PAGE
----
Tracking Personal Change: Reflections on personal and public political orientation
by phil on Monday Dec 1, 2008 3:39 PM
Part of the allure of moving to Austin, Texas has been getting closer to a "real" America. I had been living in the San Francisco Bay Area for six years, four of which were in college. Those years transformed me into a liberal. In the first half of my freshman year, I constantly brushed up against dormmates with my cheeky, politically incorrect comments. And then I kept my mouth shut. And then I evolved.
As I was packing my bags to go to Austin, there was a worry in the back of my mind that moving here would change me ideologically. There's a quote that has always haunted me, "If you're young and conservative, then you have no heart. If you're old and liberal, then you have no brains." Unfortunately there's no shield against that quote. You can't—and shouldn't—promise to hold a political position for the rest of your life. And I can only guess at what's around the corner in my middle age. At the same time, nobody wants to believe their take on issues is borne out of some age-based phase.
After living in Austin for two and a half years, chinks have indeed broken into my liberal armor. I've encountered a lot of people here who are politically incorrect, and who casually dish racial stereotypes and gay jokes. Also, Austin is a bastion for Ron Paul; I've gotten an earful about the wonders of the gold standard and the dangers of universal healthcare.
But I'm not sure that it's the people around here that have made me drift. I think experience has had more to do with it. In particular, I've been getting more serious about relationships, and have discovered that I feel more comfortable in traditional gender roles. I also find that I'm somewhat conservative as far as what kind of behavior I'd tolerate and wouldn't. That discovery came as a shock to me, as I had always thought my political positions translated directly into personal positions. That idea was obviously naive. Political posturing is very easy. Public policy is so far removed from our day-to-day experience. I can usually find something sympathetic on both sides of political issues.
Nevertheless, being aware of the haunting quote and watching myself drift, I've been careful not to become a raving apostate. As I see it, socially liberal public policy is the more honest and moral way to go. We are all equal. Gays should have the right to marry.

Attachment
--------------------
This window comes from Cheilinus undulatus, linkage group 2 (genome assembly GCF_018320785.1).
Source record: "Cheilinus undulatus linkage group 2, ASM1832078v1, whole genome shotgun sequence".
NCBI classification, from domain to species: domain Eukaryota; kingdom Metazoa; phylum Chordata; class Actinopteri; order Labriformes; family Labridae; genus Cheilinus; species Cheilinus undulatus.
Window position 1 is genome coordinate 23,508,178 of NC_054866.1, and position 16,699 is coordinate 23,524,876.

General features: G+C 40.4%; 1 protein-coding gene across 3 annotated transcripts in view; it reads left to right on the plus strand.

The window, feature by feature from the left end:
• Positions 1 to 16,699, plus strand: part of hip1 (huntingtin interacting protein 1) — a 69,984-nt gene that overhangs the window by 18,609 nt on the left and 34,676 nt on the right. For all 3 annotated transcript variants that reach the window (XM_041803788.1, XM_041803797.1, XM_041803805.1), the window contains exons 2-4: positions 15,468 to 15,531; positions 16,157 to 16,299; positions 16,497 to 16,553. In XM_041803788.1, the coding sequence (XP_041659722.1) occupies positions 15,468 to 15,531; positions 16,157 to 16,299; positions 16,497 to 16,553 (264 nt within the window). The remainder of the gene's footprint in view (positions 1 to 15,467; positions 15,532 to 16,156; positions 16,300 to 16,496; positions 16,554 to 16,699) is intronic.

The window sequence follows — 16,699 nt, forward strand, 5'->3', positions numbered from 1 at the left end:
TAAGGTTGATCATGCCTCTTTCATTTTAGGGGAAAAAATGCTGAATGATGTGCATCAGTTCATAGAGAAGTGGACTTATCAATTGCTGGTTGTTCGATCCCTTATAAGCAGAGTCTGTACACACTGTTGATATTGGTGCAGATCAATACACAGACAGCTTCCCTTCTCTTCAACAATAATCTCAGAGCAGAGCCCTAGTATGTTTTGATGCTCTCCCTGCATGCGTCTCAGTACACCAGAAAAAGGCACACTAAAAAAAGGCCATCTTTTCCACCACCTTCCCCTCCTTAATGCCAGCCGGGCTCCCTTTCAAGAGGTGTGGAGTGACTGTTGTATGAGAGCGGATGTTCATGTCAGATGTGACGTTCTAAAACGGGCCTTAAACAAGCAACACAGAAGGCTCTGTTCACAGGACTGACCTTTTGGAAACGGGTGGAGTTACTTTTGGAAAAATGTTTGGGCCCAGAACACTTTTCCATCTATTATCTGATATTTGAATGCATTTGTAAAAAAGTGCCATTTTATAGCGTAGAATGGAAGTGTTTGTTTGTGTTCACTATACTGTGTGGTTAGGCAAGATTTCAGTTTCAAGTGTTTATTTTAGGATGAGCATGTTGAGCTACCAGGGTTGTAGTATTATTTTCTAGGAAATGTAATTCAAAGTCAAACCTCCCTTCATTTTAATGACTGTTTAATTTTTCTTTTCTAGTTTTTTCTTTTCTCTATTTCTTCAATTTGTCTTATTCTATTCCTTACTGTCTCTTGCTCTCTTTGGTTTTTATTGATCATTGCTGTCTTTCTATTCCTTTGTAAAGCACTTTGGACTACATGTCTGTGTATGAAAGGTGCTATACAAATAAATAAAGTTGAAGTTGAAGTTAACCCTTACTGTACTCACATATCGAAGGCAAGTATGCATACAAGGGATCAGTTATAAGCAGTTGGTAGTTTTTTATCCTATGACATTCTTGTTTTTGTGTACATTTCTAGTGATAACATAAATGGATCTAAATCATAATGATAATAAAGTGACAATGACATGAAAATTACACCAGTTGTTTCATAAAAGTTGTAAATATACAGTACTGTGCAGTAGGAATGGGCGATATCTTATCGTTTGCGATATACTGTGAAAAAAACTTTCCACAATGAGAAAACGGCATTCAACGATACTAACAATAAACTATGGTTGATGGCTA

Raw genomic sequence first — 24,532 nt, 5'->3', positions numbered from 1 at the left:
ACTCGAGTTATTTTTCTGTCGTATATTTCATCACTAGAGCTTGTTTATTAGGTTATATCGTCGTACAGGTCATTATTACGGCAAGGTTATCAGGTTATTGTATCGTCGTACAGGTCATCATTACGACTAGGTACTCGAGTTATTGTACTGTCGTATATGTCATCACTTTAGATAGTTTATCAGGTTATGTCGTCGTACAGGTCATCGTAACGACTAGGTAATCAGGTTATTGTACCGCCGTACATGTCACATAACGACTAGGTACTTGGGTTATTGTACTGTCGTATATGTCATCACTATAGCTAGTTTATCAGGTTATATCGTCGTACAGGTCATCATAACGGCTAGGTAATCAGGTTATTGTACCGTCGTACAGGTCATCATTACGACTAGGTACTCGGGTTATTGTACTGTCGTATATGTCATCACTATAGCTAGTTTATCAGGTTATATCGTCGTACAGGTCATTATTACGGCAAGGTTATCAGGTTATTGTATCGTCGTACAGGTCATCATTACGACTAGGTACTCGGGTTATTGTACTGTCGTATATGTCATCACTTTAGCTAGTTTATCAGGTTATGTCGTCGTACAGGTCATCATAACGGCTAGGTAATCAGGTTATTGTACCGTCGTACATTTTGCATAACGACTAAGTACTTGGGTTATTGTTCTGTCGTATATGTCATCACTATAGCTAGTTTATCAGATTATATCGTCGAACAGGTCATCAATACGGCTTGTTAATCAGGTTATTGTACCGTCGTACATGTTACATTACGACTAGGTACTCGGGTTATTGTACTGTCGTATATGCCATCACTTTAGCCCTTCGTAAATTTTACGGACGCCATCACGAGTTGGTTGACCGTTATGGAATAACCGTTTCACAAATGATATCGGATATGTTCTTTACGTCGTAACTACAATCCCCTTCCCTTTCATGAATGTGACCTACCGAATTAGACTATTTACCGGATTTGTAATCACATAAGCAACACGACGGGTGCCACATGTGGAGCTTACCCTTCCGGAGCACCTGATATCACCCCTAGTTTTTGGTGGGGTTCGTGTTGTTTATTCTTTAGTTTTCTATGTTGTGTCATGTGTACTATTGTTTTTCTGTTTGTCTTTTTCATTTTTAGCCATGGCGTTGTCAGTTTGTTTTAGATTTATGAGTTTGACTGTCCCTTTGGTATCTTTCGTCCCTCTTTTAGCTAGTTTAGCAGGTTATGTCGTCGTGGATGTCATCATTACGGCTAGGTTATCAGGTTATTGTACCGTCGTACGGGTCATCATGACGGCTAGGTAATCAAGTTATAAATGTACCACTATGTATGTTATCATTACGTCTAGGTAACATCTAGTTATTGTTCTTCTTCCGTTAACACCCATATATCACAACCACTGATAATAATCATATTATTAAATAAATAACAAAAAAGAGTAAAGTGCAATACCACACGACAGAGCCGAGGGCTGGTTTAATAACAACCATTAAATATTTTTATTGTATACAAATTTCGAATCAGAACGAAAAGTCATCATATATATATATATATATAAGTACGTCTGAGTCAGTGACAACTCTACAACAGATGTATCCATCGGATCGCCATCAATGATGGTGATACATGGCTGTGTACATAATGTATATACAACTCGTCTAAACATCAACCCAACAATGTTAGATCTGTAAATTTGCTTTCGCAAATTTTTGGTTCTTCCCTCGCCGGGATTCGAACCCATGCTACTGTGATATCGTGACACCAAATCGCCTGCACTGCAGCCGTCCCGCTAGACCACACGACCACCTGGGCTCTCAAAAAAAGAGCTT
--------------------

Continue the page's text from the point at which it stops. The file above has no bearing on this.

But then, here's where it has gotten scary in my mind. Doubts in my thought process have crept in. Here's a typical inner monologue on gay marriage, "On the one hand, give them marriage, it treats them as equals, and harms nobody. Nobody. On the other hand, what about the institution of marriage? What institution of marriage? Nobody could ever prove that gay marriage is bad for a cultural institution, that's too abstract. Besides, is homosexuality really a choice or genetic? What if for a silent majority, it's half-choice and half-genetics, and so by making homosexuality taboo and unacceptable, it shies people away from dabbling in homosexuality? Academia could never prove that. But, it harms nobody. Who is harmed?"
What-ifs are always red flags in conversations. The universal response to a "what-if" should be, "okay, what-if, what-if. What if you're right? Or what if you're wrong? The burden of proof has to be somewhere. Where should it go?"
And that's where I think conservative and liberal ideologies come into play. In the absence of a conviction grounded in the actual details and implications of a policy, people revert to standard ideology. To a conservative, the burden of proof should be on the new way ("Prove to me that homosexuality isn't a choice.") To a liberal, the burden of proof should be on the old way ("Prove to me that gay marriage is bad for the institution of marriage.") People project their personal issues onto public policy, which is probably a mistake. And yet, it's unavoidable. We vote and posture, always with incomplete information, and we all ultimately fill in the blanks with something.